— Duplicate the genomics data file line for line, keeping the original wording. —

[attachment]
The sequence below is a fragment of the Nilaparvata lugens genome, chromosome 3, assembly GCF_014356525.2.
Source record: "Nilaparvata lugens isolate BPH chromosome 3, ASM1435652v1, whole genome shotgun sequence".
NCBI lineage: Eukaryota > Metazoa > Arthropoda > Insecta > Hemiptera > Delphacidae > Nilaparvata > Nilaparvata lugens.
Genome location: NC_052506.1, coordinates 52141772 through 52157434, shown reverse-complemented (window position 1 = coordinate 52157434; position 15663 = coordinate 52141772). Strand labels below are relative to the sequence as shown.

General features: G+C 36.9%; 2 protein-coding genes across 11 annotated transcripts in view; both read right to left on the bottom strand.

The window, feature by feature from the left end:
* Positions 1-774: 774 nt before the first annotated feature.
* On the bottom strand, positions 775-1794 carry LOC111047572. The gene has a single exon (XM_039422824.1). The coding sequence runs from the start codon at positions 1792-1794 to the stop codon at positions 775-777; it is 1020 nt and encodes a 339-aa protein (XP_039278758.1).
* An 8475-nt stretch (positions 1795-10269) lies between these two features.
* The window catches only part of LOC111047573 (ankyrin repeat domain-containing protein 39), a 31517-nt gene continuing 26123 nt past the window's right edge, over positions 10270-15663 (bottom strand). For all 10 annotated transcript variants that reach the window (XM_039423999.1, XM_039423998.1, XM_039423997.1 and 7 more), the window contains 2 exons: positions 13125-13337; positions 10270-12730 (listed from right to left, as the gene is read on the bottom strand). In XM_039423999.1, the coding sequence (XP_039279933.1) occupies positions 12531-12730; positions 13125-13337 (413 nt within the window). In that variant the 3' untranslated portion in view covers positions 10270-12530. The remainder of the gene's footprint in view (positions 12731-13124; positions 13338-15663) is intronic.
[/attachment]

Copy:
The sequence below is a fragment of the Nilaparvata lugens genome, chromosome 3, assembly GCF_014356525.2.
Source record: "Nilaparvata lugens isolate BPH chromosome 3, ASM1435652v1, whole genome shotgun sequence".
NCBI lineage: Eukaryota > Metazoa > Arthropoda > Insecta > Hemiptera > Delphacidae > Nilaparvata > Nilaparvata lugens.
Genome location: NC_052506.1, coordinates 52141772 through 52157434, shown reverse-complemented (window position 1 = coordinate 52157434; position 15663 = coordinate 52141772). Strand labels below are relative to the sequence as shown.

General features: G+C 36.9%; 2 protein-coding genes across 11 annotated transcripts in view; both read right to left on the bottom strand.

The window, feature by feature from the left end:
* Positions 1-774: 774 nt before the first annotated feature.
* On the bottom strand, positions 775-1794 carry LOC111047572. The gene has a single exon (XM_039422824.1). The coding sequence runs from the start codon at positions 1792-1794 to the stop codon at positions 775-777; it is 1020 nt and encodes a 339-aa protein (XP_039278758.1).
* An 8475-nt stretch (positions 1795-10269) lies between these two features.
* The window catches only part of LOC111047573 (ankyrin repeat domain-containing protein 39), a 31517-nt gene continuing 26123 nt past the window's right edge, over positions 10270-15663 (bottom strand). For all 10 annotated transcript variants that reach the window (XM_039423999.1, XM_039423998.1, XM_039423997.1 and 7 more), the window contains 2 exons: positions 13125-13337; positions 10270-12730 (listed from right to left, as the gene is read on the bottom strand). In XM_039423999.1, the coding sequence (XP_039279933.1) occupies positions 12531-12730; positions 13125-13337 (413 nt within the window). In that variant the 3' untranslated portion in view covers positions 10270-12530. The remainder of the gene's footprint in view (positions 12731-13124; positions 13338-15663) is intronic.